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As Dorothy might say, there's no place like Pluto.

Scientists were expecting to be surprised when NASA's New Horizons probe barrelled past Pluto on July 14, but not this surprised.

While the results released so far have only skimmed the surface of what New Horizons has stored in its computer memory, the picture that's quickly emerging is of an active and evolving world rather than a frozen fossil.

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"Pluto is dramatically more complicated than we might have anticipated," said Alan Stern, the mission's principal investigator. "I think that's going to be the case on multiple levels."

In addition to images that show what seem to be relatively recent geological formations on Pluto, there are other hints of a dynamic interior.

Like Earth, Pluto has a largely transparent atmosphere that consists predominantly of nitrogen gas. But with so little gravity, Pluto can't keep atmosphere from escaping into space.

Dr. Stern believes that the atmosphere must be replenished by an internal source that vents to the surface. That means internal heat, which could also explain the diversity of Pluto's landforms and its surprising lack of craters in the closest images seen so far.

"If there is a volatile layer underneath the surface and you have geological processes taking place, you can open up vents or chasms," through which plumes of gas might seep out, project scientist Hal Weaver said. "We haven't seen direct evidence of plumes yet, but I suspect that'll be coming."

Just as the best views of the surface features came as New Horizons was drawing close to Pluto's sunlit side, the best information about the atmosphere will come from the data that the spacecraft obtained while it was looking back toward the night side of the planet on the outbound leg of its encounter.

About one hour after closest approach, New Horizons passed through Pluto's shadow and watched as sunlight filtered through its tenuous atmosphere. Data gathered at that moment will reveal information about the atmosphere's composition and dynamics.

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The first hints of what New Horizons learned from those observations could come as early as Friday, but it will be months before scientists have what they need to assemble a complete picture, since the probe's huge cache of data can only be streamed back to Earth so fast.

"This is a mission of delayed gratification," said Randy Gladstone, a co-investigator focusing on the atmospheric data. "We'll get the main part of our data back in September."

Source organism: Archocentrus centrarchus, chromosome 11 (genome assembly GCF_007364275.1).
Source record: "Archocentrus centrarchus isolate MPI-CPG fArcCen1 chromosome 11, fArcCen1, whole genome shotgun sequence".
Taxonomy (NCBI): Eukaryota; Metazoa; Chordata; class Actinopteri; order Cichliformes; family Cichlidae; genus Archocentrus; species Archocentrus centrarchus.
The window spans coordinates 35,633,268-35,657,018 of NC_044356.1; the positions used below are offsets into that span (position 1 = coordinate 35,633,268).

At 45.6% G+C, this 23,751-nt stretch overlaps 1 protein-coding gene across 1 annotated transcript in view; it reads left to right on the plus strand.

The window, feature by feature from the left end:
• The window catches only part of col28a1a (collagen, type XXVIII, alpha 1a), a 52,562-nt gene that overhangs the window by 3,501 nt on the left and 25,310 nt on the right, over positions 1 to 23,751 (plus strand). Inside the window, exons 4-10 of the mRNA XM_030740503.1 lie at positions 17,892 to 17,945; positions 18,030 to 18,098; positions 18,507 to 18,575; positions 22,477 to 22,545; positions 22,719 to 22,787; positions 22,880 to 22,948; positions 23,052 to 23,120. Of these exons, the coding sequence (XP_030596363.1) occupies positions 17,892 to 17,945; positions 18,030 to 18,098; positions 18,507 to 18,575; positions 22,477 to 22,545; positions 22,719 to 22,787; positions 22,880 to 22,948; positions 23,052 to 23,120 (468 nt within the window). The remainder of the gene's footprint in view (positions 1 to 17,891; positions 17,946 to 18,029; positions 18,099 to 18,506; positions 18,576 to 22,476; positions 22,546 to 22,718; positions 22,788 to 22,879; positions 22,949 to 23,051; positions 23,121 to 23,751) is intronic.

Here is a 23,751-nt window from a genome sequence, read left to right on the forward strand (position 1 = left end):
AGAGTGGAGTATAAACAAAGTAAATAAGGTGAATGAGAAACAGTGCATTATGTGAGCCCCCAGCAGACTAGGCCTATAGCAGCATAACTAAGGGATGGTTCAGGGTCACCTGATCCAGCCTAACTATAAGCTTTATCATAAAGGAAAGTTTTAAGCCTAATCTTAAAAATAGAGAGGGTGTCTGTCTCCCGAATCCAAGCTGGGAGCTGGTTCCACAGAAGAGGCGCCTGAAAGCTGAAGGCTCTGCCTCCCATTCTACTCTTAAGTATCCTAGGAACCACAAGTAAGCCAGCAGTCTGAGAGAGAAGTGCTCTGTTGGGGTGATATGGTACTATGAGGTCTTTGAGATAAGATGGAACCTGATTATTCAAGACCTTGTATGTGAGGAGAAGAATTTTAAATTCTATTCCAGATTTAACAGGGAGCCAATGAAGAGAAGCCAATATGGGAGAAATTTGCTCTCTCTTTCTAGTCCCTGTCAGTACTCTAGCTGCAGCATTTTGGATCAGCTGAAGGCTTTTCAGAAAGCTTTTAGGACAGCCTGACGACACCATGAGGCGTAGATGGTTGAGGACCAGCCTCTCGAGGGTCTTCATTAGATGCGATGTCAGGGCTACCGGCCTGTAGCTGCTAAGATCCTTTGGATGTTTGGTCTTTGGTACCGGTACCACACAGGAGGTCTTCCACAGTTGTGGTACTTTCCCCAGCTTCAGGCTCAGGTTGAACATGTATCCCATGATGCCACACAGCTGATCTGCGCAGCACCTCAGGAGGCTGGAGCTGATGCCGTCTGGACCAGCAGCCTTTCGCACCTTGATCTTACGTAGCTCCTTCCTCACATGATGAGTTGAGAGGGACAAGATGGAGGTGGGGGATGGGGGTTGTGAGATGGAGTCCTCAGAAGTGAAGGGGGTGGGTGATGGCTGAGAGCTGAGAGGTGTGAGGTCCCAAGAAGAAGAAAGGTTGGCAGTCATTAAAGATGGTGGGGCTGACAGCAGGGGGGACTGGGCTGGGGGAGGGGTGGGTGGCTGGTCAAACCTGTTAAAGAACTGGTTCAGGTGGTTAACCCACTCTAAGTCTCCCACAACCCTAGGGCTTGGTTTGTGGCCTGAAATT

The limited pipeline for data means scientists have had to plan out which images they want to receive first. Those seen this week are all reconstructed from data files that were highly compressed to speed their transmission. Sharper, more detailed versions of these and other images will eventually arrive, stretched over a long period that will make it seem as though New Horizons is still at Pluto even though it's already millions of kilometres beyond it.

What has been received is percolating out to the broader planetary-science community as researchers puzzle over what Pluto and its moons have to say about the formation and history of the outer solar system.

Brett Gladman, an astronomer at the University of British Columbia who specializes in planet formation, said he was pleased to see so few craters on Pluto and its large moon, Charon, not just because it means they have been geologically active but because the craters that are there can be more easily counted to get an estimate of the number of objects of varying size adrift in the Kuiper Belt, a region beyond the orbit of Neptune.

"It is lovely that the largest world in the Kuiper Belt is going to allow us to indirectly peer down to the smallest sizes – that is, objects much smaller than we can detect from Earth or even the spacecraft itself," Dr. Gladman said.

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Dr. Stern said he was gratified by the intense public interest in the mission, and its revelations about the most distant planetary body ever visited by a spacecraft.

"I think we gave people an opportunity to really get excited about exploration," he said. "It's rare in our time. It used to be routine and now it's very rare and precious."

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